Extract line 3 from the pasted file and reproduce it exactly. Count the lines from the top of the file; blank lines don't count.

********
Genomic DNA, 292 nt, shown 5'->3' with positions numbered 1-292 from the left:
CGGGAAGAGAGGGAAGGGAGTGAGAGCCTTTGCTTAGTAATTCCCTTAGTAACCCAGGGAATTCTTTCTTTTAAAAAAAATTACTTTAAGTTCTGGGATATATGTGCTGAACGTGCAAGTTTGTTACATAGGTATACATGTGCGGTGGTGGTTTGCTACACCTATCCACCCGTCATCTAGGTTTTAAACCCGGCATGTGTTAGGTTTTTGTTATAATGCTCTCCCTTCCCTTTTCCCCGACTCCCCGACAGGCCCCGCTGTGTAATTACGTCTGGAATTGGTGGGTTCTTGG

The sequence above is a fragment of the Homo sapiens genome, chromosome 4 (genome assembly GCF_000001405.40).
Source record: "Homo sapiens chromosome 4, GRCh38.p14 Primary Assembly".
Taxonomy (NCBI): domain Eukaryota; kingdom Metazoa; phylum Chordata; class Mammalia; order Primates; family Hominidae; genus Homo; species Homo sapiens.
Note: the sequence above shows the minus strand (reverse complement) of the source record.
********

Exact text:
The sequence above is a fragment of the Homo sapiens genome, chromosome 4 (genome assembly GCF_000001405.40).